4. Meanwhile, in a large frying pan, sauté the mushrooms in butter with a little salt until they have released their liquid and have browned. Add the onions and cook for 4-5 minutes until onions are translucent. Add the garlic, remove from heat.
  5. In a large bowl, combine the following:
    • eggs
    • sour cream
    • sautéed mushrooms and onion
    • spinach
    • cheddar cheese
    • roasted broccoli and cauliflower
    • salt and pepper, to taste
  6. Lower oven temperature to 175°C. Pour everything into the baking dish and sprinkle with parmesan cheese. Cover with foil and bake for 15 minutes, remove foil and bake for further 10-12 minutes or until nice and golden on the top.

Variations

  • Add ½ a butternut pumpkin, cut into 2 – 2.5cm cubes and roasted together with the cauliflower. If including pumpkin, add an extra egg to bind it all together.
  • Add a white sweet potato (I like the way the white version stays firm and not mushy when cooked) diced into 2cm cubes, baked along with the cauliflower, they take the same time to cook.

You can prep this dish up until (and including) step 5, and refrigerate until you are reading to bake. If you do this, add an extra 5 minutes to the initial bake time.

Breakfast Egg Bake

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I love egg bakes. They make it easy and delicious to pack in a big serve of veggies and protein at breakfast and can also be eaten cold on picnics. If you subscribe to a vegetable box, egg bakes are the perfect way to use up veggies that you don’t quite know what to do with. Basically egg bakes are frittatas, except that mine invariably turn out to be more like a mass of vegetables bound together with some egg. The only downside is that they take a bit of time to prepare, as I sauté some of the veggies beforehand to get rid of the water which would otherwise seep into the egg bake, but I make a big enough batch for several days and it saves so much time in the mornings.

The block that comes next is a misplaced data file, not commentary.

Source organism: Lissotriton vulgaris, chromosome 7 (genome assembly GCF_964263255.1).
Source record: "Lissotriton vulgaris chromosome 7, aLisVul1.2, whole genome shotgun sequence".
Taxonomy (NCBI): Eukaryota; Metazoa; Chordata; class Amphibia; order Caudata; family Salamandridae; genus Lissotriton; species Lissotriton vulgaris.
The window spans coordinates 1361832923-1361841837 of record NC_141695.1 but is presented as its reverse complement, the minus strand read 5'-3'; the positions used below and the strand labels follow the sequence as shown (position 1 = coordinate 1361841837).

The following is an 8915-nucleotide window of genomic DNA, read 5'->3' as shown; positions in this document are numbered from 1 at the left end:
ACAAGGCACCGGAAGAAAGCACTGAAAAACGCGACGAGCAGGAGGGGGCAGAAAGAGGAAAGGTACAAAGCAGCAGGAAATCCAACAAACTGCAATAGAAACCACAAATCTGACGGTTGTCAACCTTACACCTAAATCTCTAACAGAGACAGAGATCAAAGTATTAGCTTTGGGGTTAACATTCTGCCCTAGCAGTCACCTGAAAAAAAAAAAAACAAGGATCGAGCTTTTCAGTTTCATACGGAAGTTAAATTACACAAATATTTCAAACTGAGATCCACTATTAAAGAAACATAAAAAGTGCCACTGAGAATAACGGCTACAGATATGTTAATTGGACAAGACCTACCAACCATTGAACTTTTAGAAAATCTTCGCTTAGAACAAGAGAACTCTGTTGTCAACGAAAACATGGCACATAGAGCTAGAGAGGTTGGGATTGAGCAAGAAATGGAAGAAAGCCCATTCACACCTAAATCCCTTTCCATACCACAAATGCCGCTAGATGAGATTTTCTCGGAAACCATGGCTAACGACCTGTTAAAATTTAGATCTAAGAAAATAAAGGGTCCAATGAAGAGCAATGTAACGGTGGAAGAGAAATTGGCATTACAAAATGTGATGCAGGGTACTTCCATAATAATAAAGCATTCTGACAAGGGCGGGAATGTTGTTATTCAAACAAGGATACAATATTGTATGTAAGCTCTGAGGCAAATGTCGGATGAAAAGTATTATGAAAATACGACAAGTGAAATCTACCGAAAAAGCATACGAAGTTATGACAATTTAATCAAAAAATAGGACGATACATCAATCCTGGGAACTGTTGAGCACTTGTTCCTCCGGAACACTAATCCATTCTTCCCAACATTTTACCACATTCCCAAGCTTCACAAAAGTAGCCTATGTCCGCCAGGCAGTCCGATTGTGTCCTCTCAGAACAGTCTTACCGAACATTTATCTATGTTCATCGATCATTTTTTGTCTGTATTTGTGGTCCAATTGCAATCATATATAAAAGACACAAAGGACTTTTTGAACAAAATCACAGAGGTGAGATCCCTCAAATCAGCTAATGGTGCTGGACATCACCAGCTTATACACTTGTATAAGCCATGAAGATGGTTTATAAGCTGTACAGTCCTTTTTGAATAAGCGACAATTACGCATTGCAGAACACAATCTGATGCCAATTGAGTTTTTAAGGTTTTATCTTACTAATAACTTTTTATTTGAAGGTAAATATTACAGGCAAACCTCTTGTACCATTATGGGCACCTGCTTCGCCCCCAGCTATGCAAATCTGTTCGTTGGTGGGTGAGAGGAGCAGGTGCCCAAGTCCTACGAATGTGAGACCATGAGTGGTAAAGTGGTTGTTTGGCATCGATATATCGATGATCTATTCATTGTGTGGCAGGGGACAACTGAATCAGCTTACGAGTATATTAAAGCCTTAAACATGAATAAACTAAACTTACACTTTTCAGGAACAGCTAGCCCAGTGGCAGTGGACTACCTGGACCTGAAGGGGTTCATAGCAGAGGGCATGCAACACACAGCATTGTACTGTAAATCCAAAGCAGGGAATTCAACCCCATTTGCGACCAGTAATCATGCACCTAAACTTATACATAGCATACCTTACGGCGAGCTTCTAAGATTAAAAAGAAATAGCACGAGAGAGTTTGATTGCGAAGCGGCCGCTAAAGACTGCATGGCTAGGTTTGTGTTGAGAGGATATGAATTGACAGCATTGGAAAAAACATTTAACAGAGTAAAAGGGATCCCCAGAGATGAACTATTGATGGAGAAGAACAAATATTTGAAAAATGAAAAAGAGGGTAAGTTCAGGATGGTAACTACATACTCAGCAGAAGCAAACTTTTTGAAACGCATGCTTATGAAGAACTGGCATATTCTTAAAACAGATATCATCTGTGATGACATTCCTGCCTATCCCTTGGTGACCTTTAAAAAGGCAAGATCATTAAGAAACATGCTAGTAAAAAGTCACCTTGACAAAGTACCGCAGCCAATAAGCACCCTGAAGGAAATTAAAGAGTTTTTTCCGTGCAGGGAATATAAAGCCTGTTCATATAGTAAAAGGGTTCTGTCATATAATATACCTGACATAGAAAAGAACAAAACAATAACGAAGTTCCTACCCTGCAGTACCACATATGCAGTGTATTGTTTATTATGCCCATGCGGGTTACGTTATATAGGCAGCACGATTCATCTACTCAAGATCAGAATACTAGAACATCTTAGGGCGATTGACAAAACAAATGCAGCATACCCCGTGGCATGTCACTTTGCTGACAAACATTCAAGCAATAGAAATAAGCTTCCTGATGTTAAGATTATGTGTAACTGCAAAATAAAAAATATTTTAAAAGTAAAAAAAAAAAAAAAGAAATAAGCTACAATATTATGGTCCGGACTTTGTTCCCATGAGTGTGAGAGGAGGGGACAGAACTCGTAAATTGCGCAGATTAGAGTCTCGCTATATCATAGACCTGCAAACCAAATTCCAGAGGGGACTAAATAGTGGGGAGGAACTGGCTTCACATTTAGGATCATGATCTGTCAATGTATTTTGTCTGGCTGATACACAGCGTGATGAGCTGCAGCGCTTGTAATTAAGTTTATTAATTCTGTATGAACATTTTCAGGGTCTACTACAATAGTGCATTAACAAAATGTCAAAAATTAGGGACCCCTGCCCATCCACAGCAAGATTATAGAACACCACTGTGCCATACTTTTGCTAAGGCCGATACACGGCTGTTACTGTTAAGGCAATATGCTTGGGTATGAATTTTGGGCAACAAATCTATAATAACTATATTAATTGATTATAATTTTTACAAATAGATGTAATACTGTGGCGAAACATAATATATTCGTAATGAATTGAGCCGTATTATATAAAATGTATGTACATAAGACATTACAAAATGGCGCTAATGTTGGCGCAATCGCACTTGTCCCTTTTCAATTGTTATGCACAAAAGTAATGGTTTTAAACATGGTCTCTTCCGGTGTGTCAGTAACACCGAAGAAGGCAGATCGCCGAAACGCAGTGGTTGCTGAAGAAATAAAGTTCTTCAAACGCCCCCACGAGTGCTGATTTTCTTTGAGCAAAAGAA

Silverbeet, Leek & Bacon Bake

  • 1 bunch silverbeet, chopped into small pieces (kale or spinach works well too)
  • 250g button mushrooms, sliced
  • 1 leek, finely sliced
  • 1 red capsicum, finely diced
  • 1 bunch parsley, chopped
  • 3 rashers bacon, diced
  • 9 eggs, beaten
  • 80g parmesan cheese, grated
  • Salt and pepper
  • Coconut oil, for sautéing veggies

Method

  1. Fry bacon until browned and crisp. Set aside.
  2. Cook leek, mushrooms and capsicum until they have released most of their water. Set aside.
  3. Cook silverbeet until it has released its water and is wilted. Place in a large mixing bowl with the bacon, leek, mushrooms, capsicum and parsley. Add the beaten eggs and combine thoroughly. Add salt and pepper.
  4. Pour mixture into a 9” square baking dish. Sprinkle parmesan cheese on top and bake at 180°C for 30 minutes or until a knife stuck in the centre comes out clean.

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Roasted Taro